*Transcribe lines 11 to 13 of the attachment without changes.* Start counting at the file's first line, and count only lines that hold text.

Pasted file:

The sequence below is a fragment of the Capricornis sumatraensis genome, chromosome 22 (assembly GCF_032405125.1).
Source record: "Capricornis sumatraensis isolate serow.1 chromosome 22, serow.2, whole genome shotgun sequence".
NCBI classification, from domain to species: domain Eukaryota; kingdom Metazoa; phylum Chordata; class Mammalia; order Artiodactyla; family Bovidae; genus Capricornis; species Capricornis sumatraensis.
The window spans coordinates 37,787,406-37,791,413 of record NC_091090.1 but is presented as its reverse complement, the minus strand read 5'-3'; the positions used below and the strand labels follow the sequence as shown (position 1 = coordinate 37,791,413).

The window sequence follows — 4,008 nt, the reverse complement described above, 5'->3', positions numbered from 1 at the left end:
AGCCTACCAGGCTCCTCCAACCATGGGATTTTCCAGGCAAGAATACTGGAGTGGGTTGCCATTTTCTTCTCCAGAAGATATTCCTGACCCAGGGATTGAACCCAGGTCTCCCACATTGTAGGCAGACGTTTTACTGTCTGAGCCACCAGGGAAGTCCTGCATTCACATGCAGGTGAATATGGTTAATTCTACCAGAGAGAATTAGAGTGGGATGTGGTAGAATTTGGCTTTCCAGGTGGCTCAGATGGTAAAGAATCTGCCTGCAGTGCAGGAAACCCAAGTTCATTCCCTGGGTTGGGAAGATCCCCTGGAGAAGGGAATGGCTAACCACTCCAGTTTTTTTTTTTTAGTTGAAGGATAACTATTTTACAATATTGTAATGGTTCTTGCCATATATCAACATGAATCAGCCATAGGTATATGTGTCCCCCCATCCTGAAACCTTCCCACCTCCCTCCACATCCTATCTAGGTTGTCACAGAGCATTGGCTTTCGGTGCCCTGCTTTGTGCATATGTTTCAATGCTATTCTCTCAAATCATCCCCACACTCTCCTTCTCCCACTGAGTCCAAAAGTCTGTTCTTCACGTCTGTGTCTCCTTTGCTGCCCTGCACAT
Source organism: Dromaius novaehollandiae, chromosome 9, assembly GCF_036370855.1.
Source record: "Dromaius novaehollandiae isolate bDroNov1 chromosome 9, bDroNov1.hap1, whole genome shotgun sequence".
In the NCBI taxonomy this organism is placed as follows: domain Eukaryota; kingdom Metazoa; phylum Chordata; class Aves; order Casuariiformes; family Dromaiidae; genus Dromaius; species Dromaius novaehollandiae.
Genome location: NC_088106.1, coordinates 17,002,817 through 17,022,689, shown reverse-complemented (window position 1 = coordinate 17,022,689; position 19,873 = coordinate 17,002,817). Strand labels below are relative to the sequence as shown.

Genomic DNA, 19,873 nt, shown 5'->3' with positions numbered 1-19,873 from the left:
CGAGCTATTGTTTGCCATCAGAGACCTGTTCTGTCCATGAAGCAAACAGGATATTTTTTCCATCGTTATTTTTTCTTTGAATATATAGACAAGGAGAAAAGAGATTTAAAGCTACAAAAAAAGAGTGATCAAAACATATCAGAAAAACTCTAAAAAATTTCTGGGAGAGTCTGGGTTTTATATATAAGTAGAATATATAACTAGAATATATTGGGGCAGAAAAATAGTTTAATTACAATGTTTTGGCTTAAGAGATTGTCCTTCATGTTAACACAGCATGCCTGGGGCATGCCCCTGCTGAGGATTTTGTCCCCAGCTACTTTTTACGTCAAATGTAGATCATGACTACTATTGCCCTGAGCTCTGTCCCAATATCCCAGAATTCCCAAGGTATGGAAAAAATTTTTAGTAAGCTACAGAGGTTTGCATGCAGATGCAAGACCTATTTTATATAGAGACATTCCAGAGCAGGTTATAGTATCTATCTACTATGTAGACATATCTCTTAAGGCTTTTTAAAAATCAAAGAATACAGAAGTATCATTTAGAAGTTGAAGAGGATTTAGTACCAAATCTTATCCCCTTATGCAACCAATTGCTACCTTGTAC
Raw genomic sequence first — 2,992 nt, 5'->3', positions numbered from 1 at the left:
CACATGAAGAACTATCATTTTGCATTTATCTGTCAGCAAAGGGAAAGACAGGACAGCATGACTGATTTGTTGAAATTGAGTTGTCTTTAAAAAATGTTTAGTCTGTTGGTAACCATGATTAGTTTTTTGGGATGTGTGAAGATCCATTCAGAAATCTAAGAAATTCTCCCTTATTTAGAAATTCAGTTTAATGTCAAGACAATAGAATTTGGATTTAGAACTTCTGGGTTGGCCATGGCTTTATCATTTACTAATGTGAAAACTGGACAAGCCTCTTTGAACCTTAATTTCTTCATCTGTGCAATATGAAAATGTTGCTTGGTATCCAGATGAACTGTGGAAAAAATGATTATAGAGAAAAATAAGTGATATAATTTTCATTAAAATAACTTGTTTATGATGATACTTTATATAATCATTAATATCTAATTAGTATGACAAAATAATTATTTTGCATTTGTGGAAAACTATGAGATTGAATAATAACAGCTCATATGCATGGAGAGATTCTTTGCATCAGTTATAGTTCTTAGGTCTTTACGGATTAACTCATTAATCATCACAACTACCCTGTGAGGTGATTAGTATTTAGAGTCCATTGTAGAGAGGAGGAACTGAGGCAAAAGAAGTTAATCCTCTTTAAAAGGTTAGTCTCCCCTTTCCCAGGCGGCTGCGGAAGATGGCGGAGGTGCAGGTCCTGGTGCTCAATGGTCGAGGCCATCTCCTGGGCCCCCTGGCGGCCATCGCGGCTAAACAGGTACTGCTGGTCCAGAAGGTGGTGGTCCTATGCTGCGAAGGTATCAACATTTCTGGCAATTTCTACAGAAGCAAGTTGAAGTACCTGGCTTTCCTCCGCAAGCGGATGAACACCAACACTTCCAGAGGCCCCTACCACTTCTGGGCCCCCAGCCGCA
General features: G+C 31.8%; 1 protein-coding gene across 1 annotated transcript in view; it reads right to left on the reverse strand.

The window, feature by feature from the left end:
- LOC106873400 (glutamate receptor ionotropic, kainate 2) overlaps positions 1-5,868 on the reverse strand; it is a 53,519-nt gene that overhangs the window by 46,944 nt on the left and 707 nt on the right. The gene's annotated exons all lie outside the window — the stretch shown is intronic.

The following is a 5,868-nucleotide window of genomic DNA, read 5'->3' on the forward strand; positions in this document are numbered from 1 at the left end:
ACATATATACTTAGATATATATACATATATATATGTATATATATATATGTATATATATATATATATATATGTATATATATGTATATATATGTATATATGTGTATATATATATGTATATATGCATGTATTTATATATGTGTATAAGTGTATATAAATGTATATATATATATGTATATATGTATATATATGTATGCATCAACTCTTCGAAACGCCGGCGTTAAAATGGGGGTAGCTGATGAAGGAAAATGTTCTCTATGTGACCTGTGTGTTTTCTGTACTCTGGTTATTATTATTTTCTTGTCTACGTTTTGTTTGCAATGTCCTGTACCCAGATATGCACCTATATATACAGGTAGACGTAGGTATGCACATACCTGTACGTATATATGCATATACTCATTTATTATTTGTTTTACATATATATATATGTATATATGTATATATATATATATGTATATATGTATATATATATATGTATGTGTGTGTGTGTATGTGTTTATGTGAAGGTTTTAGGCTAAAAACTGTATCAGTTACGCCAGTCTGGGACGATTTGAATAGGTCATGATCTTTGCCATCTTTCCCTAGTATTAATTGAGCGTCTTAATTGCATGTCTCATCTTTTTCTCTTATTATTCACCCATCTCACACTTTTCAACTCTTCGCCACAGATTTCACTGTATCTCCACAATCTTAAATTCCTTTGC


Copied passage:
Genomic DNA, 19,873 nt, shown 5'->3' with positions numbered 1-19,873 from the left:
CGAGCTATTGTTTGCCATCAGAGACCTGTTCTGTCCATGAAGCAAACAGGATATTTTTTCCATCGTTATTTTTTCTTTGAATATATAGACAAGGAGAAAAGAGATTTAAAGCTACAAAAAAAGAGTGATCAAAACATATCAGAAAAACTCTAAAAAATTTCTGGGAGAGTCTGGGTTTTATATATAAGTAGAATATATAACTAGAATATATTGGGGCAGAAAAATAGTTTAATTACAATGTTTTGGCTTAAGAGATTGTCCTTCATGTTAACACAGCATGCCTGGGGCATGCCCCTGCTGAGGATTTTGTCCCCAGCTACTTTTTACGTCAAATGTAGATCATGACTACTATTGCCCTGAGCTCTGTCCCAATATCCCAGAATTCCCAAGGTATGGAAAAAATTTTTAGTAAGCTACAGAGGTTTGCATGCAGATGCAAGACCTATTTTATATAGAGACATTCCAGAGCAGGTTATAGTATCTATCTACTATGTAGACATATCTCTTAAGGCTTTTTAAAAATCAAAGAATACAGAAGTATCATTTAGAAGTTGAAGAGGATTTAGTACCAAATCTTATCCCCTTATGCAACCAATTGCTACCTTGTAC
Raw genomic sequence first — 2,992 nt, 5'->3', positions numbered from 1 at the left: